In Montmartre: Picasso, Matisse and Modernism in Paris, 1900-1910, by Sue Roe
This has been the book that has single-handedly thought me most about art, art history and some of the most important artists of the 20th century, from Picasso to Matisse, Braque, Modigliani, Cezanne and more. An incredibly well-documented account of what life in Montmartre looked like for these household names, how their lives intertwined and how their art developed.
This reads almost like a novel which is ideal to keep me engaged. Sometimes it feels like it is blending reality with fiction, but then it seems it is all taken from reliable sources, diaries, letters, press clippings and the like.
There is a series of books by Sue Roe on art and artists, including the prequel to this, The Private Lives of the Impressionists, looking into the lives of Manet, Monet, Pissarro, Cézanne, Renoir, Degas, Sisley, Berthe Morisot and Mary Cassatt, and the sequel, In Montparnasse: The Emergence of Surrealism in Paris, from Duchamp to Dali. Unfortunately, these are not yet available as audiobooks, but I am sure one way or another I will get to enjoy them in the future.
I can’t recommend this book enough if you are interested modern art history.
Around the World in 80 Days
There must be hundreds of cult series I have missed in the past few years alone, probably more than could be watched in a lifetime. And while I am sure there are many that I would find simply brilliant or that would engulf me, somehow, I can’t seem to bring myself to start any.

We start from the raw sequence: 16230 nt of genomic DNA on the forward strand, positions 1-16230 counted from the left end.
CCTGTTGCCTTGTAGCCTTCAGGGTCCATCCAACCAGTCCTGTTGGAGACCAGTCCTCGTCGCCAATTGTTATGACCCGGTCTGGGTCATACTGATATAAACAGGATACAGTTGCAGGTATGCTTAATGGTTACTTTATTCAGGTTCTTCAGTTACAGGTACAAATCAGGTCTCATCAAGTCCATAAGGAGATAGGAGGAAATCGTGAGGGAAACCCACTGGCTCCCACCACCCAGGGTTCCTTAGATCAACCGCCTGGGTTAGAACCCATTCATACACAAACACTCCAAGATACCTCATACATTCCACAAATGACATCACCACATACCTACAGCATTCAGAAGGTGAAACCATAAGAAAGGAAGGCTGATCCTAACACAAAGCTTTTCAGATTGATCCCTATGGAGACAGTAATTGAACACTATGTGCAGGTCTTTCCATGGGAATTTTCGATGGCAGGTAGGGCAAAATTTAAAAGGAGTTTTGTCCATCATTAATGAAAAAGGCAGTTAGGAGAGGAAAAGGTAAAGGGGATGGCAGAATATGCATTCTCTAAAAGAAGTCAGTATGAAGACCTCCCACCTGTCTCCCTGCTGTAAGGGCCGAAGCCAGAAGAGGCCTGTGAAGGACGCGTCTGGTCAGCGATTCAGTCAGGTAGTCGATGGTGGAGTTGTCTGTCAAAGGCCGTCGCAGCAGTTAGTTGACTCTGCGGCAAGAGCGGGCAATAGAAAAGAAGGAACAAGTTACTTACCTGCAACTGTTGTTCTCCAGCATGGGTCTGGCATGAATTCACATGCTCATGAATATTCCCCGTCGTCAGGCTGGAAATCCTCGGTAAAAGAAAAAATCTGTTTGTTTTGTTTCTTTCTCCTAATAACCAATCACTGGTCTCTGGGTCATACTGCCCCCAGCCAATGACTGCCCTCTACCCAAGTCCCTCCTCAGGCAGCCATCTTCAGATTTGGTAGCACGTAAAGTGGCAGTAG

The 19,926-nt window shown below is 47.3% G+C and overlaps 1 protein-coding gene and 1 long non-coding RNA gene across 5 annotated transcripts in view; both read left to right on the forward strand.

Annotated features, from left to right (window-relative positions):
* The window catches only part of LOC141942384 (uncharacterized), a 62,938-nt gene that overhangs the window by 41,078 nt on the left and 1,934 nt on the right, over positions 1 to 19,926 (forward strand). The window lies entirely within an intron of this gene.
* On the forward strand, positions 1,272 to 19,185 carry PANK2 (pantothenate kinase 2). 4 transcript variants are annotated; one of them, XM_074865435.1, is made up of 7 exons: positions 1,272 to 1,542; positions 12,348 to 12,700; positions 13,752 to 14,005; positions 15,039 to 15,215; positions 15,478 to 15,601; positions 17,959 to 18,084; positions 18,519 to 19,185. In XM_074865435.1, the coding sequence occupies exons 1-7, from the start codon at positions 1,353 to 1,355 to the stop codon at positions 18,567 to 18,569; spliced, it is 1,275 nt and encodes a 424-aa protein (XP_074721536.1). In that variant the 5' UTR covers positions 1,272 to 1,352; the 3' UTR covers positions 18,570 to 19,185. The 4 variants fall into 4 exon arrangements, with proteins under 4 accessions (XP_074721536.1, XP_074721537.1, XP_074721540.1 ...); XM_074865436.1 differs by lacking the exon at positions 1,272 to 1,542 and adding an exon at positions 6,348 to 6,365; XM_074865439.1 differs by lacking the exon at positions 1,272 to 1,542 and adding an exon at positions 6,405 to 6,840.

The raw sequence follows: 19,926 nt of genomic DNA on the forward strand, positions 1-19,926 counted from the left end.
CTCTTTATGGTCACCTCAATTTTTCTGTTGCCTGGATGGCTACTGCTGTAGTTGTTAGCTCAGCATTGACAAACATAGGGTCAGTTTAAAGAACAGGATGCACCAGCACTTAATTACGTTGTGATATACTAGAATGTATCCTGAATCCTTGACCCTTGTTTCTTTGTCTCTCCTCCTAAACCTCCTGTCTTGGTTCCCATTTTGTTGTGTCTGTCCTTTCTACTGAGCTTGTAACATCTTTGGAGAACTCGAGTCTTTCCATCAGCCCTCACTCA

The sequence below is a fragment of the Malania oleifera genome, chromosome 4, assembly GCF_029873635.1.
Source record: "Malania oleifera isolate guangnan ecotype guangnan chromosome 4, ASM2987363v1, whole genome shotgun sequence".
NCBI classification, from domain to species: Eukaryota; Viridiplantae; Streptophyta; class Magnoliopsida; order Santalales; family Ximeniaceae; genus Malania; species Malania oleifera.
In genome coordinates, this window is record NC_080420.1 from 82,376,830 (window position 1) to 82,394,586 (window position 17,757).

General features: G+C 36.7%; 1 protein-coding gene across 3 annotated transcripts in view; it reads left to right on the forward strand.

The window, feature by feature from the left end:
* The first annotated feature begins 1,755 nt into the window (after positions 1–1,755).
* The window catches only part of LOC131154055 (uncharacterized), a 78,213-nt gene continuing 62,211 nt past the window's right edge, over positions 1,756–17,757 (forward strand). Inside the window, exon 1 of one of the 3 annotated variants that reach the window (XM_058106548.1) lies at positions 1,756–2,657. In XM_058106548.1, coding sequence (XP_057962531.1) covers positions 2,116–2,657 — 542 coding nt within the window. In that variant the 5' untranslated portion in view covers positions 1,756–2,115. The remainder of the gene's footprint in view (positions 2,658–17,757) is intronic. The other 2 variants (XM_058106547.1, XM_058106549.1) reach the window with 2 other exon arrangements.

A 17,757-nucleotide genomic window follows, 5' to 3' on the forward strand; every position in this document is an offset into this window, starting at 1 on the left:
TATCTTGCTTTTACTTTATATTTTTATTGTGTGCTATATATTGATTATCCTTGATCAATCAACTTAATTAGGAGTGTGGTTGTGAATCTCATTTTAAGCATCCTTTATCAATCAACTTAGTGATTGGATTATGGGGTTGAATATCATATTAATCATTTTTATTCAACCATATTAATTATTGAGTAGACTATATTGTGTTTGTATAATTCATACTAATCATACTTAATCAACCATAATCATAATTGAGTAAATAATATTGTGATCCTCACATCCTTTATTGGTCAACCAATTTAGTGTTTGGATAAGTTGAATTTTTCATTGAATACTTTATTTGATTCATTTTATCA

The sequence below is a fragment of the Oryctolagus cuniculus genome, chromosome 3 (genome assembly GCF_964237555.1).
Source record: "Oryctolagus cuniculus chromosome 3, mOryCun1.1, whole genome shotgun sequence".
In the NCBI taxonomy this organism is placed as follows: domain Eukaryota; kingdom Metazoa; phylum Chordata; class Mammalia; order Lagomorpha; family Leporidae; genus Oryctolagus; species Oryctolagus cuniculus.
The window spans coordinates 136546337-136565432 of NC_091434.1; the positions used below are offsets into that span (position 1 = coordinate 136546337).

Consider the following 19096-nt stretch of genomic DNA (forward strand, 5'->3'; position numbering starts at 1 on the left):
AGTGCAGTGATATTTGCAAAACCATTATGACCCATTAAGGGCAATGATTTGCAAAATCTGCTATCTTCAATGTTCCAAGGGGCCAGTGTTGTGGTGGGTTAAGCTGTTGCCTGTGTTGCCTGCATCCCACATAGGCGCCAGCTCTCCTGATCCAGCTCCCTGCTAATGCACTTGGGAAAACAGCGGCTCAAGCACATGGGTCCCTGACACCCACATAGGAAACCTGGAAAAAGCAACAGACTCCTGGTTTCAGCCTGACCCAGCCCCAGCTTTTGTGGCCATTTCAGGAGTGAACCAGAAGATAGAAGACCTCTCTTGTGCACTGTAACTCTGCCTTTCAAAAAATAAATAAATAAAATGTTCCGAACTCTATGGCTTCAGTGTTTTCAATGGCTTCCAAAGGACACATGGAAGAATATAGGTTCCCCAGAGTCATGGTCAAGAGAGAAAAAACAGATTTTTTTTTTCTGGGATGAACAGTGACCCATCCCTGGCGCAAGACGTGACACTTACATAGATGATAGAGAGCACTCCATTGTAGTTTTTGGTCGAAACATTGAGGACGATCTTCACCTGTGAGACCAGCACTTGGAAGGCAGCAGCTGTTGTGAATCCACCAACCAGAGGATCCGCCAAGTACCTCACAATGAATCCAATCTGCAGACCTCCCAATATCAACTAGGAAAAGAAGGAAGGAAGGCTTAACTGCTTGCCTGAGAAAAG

But give me a BBC mini-series based on Jules Verne’s Around the World in 80 days and I will surely press play. No regrets either as this was a beautiful story to watch unfold even though I knew how it will end. A timeless feel-good and purely escapist watch which made me think of my childhood and enjoying some of Mr Verne’s other classics.
I hope you savor it too.
Cameron Hughes Tech Couture
Last week I wrote about the Haute Couture Fall collections, this week I bring you an incredible fashion designer, engineer and inventor changing the rules of the game as we speak when it comes to innovations in avantgarde creations and technology integration.
This purple ‘breathing’ dress by Cameron Hughes is simply brilliant, mesmerizing to watch and beautiful as a garment too. The same goes for his butterfly dress or any of his other creations really. It is honestly so exciting to follow him and see what he might come up with next!
Embroidery and Cross Stitch Kits
Fun fact, as a little girl I used to love to embroider printed canvas beginner’s kits alongside my grandma, using little wooden frames crafted by my grandpa rather than proper embroidery hoops. I have very fond memories of spending my time in this manner. I have been thinking for years to just buy a new kit and do it again but, while there must be hundreds of thousands of designs out there, I never spent time trying to find some that would appeal to me now.
On a quick stroll through Liberty London last week though I visited their haberdashery and there they were, beautiful kits by Appletons celebrating writers like Virginia Woolf, Jane Austen and Oscar Wilde, detailed three dimensional floral kits by Rowandine, and cross stitch tapestry kits by Bothy Threads celebrating William Morris designs, among others. Of course, this prompted me to do more research and this is how I also discovered the DMS art inspired kits, some created in partnership with the National Gallery and the V&A Museum.
I then remembered a long time ago saving the link to another brand creating really cool embroidery kits inspired by the stories of Rudyard Kipling or Aesop’s fables. Also worth checking their beautiful series on Night at the Circus or Musicians.